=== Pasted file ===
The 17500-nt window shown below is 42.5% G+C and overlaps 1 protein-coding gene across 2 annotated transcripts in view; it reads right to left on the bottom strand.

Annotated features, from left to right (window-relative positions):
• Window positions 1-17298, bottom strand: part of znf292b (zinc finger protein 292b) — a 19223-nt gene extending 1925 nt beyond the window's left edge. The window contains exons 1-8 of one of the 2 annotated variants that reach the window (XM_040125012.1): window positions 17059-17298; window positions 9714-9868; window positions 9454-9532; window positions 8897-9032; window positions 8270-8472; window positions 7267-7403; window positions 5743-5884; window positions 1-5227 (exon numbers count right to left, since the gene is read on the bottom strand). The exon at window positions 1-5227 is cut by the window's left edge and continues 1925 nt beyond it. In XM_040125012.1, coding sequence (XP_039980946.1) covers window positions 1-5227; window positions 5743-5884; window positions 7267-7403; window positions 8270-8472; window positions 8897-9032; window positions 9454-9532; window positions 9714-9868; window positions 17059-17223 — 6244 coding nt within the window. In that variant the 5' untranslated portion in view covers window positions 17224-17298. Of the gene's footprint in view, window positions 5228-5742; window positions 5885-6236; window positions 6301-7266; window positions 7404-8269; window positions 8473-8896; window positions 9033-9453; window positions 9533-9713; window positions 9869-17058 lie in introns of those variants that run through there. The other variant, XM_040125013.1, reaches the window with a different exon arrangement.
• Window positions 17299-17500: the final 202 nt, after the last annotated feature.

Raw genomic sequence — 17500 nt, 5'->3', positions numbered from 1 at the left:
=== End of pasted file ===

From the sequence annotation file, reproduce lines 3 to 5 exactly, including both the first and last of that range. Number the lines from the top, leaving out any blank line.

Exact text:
• Window positions 1-17298, bottom strand: part of znf292b (zinc finger protein 292b) — a 19223-nt gene extending 1925 nt beyond the window's left edge. The window contains exons 1-8 of one of the 2 annotated variants that reach the window (XM_040125012.1): window positions 17059-17298; window positions 9714-9868; window positions 9454-9532; window positions 8897-9032; window positions 8270-8472; window positions 7267-7403; window positions 5743-5884; window positions 1-5227 (exon numbers count right to left, since the gene is read on the bottom strand). The exon at window positions 1-5227 is cut by the window's left edge and continues 1925 nt beyond it. In XM_040125012.1, coding sequence (XP_039980946.1) covers window positions 1-5227; window positions 5743-5884; window positions 7267-7403; window positions 8270-8472; window positions 8897-9032; window positions 9454-9532; window positions 9714-9868; window positions 17059-17223 — 6244 coding nt within the window. In that variant the 5' untranslated portion in view covers window positions 17224-17298. Of the gene's footprint in view, window positions 5228-5742; window positions 5885-6236; window positions 6301-7266; window positions 7404-8269; window positions 8473-8896; window positions 9033-9453; window positions 9533-9713; window positions 9869-17058 lie in introns of those variants that run through there. The other variant, XM_040125013.1, reaches the window with a different exon arrangement.
• Window positions 17299-17500: the final 202 nt, after the last annotated feature.

Raw genomic sequence — 17500 nt, 5'->3', positions numbered from 1 at the left: